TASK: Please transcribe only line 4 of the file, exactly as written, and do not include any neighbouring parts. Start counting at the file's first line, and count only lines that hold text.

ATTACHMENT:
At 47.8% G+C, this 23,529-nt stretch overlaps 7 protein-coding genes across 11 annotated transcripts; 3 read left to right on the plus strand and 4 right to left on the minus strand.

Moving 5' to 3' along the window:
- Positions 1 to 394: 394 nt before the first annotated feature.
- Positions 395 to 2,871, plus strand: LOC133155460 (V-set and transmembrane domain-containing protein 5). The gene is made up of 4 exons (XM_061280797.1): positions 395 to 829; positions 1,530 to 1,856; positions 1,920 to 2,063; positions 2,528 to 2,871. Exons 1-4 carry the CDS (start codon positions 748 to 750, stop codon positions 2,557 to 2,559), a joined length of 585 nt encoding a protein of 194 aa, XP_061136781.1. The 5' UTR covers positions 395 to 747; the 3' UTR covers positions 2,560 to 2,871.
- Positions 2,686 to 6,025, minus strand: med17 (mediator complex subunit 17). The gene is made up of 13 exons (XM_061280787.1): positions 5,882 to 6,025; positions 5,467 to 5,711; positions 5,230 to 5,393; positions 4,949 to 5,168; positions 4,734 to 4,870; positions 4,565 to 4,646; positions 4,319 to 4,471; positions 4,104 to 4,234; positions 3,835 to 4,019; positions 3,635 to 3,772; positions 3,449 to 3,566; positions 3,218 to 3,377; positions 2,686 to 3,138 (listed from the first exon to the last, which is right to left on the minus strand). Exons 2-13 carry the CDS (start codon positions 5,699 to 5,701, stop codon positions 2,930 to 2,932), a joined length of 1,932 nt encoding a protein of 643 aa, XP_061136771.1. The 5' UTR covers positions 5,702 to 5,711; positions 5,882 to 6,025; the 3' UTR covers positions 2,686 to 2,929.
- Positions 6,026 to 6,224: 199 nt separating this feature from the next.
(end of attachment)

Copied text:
- Positions 395 to 2,871, plus strand: LOC133155460 (V-set and transmembrane domain-containing protein 5). The gene is made up of 4 exons (XM_061280797.1): positions 395 to 829; positions 1,530 to 1,856; positions 1,920 to 2,063; positions 2,528 to 2,871. Exons 1-4 carry the CDS (start codon positions 748 to 750, stop codon positions 2,557 to 2,559), a joined length of 585 nt encoding a protein of 194 aa, XP_061136781.1. The 5' UTR covers positions 395 to 747; the 3' UTR covers positions 2,560 to 2,871.